While a slowdown in China weighed heavily on Adidas in the first quarter, the company’s executives remained optimistic, predicting a return to growth. Adidas net sales rose only 0.6 percent to 5.3 billion euros in the first quarter and EBIT fell 38.5 percent to 437 million euros.
In the first quarter, revenues from Greater China fell 34.6 percent to generate 1 billion euros, and revenues in the rest of Asia Pacific dropped 15.7 percent to make 506 million euros.
Currently, 45 cities in China are under lockdown due to the country’s & COVID-19 policy, Rorsted noted. Compared to other brands, like Puma, the speedily growing but smaller German sportswear brand, Adidas is much more exposed to the Chinese market.
Around a quarter of Adidas stores in China are currently closed. Adidas expects revenues in China to continue to decline right up until the third quarter of this year,
The numbers in all other territories were far healthier than those in China, with the categories soccer, running and outdoor doing particularly well over the first quarter, Adidas reported.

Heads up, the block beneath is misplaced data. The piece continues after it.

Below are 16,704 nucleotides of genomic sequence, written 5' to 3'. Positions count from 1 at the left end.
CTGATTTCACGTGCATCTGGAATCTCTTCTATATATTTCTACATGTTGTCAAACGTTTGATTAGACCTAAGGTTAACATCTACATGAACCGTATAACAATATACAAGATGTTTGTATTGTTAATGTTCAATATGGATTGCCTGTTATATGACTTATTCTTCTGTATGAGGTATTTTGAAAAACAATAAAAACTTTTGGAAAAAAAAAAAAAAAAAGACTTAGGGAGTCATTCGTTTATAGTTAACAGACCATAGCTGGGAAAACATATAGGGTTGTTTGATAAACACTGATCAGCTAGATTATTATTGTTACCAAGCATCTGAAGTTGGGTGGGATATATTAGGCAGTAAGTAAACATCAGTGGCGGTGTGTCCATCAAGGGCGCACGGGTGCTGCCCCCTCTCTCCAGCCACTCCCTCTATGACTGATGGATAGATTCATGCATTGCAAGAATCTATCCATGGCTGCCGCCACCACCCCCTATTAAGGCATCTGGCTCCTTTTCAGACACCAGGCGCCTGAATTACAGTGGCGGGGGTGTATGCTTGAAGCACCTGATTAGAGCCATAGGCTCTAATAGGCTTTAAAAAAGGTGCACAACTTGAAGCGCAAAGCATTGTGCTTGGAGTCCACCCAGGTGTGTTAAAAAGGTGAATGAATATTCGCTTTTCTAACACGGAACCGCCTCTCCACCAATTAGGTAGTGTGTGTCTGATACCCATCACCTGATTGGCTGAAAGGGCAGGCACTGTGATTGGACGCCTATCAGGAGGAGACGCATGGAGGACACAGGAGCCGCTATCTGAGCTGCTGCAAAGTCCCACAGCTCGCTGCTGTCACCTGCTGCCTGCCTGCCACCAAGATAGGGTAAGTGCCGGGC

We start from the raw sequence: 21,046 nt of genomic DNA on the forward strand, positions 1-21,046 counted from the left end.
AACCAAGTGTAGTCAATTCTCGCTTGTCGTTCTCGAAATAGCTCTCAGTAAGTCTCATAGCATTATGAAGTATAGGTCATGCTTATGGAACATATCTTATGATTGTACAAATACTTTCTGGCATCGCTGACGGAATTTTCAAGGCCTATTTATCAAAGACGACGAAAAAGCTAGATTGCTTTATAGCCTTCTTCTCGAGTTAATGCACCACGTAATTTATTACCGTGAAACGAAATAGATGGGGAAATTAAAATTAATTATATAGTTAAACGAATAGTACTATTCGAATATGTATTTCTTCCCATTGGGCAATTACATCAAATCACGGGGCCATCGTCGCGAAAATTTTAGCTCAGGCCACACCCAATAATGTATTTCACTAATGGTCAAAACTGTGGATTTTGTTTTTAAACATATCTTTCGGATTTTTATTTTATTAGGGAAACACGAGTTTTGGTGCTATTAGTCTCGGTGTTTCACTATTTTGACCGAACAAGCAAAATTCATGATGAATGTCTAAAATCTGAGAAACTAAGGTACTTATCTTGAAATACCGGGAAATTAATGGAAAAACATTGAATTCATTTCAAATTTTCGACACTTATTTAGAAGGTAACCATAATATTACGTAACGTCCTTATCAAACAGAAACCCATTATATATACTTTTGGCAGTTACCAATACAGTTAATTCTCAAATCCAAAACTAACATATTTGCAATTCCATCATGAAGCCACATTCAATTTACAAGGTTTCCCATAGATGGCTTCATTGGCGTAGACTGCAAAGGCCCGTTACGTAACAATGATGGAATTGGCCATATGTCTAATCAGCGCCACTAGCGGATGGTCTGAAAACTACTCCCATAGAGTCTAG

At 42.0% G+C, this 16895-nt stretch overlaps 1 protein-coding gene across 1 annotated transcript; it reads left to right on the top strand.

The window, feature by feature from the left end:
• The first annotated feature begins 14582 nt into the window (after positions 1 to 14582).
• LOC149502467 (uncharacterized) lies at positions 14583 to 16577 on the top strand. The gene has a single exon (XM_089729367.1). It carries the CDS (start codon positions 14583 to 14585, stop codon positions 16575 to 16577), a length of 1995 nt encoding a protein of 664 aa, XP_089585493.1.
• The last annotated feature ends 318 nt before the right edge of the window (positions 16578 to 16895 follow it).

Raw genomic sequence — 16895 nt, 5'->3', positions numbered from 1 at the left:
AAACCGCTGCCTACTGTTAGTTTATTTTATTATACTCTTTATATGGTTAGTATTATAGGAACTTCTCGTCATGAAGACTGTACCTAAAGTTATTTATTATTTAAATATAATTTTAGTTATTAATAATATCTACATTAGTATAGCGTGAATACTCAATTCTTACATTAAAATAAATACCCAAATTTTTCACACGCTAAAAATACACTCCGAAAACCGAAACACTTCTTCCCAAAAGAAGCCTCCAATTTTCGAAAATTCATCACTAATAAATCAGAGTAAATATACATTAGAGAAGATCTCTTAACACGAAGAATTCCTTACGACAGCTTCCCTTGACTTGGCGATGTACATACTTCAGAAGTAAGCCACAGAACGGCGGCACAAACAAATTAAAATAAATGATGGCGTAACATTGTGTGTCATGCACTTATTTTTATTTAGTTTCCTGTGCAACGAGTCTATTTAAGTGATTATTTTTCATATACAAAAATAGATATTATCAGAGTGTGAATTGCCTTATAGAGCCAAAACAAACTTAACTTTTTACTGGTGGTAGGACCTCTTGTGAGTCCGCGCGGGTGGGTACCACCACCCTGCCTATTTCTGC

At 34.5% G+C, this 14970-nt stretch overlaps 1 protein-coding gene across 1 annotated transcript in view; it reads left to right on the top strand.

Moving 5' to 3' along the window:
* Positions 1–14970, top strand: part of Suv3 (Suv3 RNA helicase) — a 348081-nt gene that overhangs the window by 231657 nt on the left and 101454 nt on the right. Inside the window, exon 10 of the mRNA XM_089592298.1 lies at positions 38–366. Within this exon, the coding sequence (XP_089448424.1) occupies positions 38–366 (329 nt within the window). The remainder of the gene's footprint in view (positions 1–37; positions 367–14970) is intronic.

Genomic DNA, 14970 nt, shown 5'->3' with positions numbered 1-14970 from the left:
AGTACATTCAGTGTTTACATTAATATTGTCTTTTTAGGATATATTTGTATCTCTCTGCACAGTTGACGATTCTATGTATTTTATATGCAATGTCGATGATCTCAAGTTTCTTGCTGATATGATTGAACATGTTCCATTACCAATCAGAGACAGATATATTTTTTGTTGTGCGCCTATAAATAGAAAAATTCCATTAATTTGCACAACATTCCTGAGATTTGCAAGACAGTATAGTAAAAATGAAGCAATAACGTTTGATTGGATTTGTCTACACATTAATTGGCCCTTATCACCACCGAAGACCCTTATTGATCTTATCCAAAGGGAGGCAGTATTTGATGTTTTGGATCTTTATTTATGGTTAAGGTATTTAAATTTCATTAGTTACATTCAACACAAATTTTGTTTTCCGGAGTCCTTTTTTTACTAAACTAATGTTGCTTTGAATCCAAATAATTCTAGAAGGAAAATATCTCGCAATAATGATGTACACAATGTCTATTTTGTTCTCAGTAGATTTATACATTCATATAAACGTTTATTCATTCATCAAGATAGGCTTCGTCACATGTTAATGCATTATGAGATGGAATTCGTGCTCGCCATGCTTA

Over the coming year, Adidas planned to put more emphasis on culture and lifestyle in "key cities" like Paris, London, Berlin and Dubai, Rorsted said, listing collaborations with Gucci, Prada and Y3 as well as the ever-popular Yeezy range. In North America, Adidas revenues grew 12.8 percent to hit 1.4 billion euros. We want to double down on this.
A newly minted deal with Footlocker stores globally should triple retail sales for both companies up to 2 billion euros by 2025, he noted, adding that Adidas expected to make 100 million euros in incremental net sales from the deal this year alone. Footlocker would also play the lead in Adidas; new take on its basketball offerings.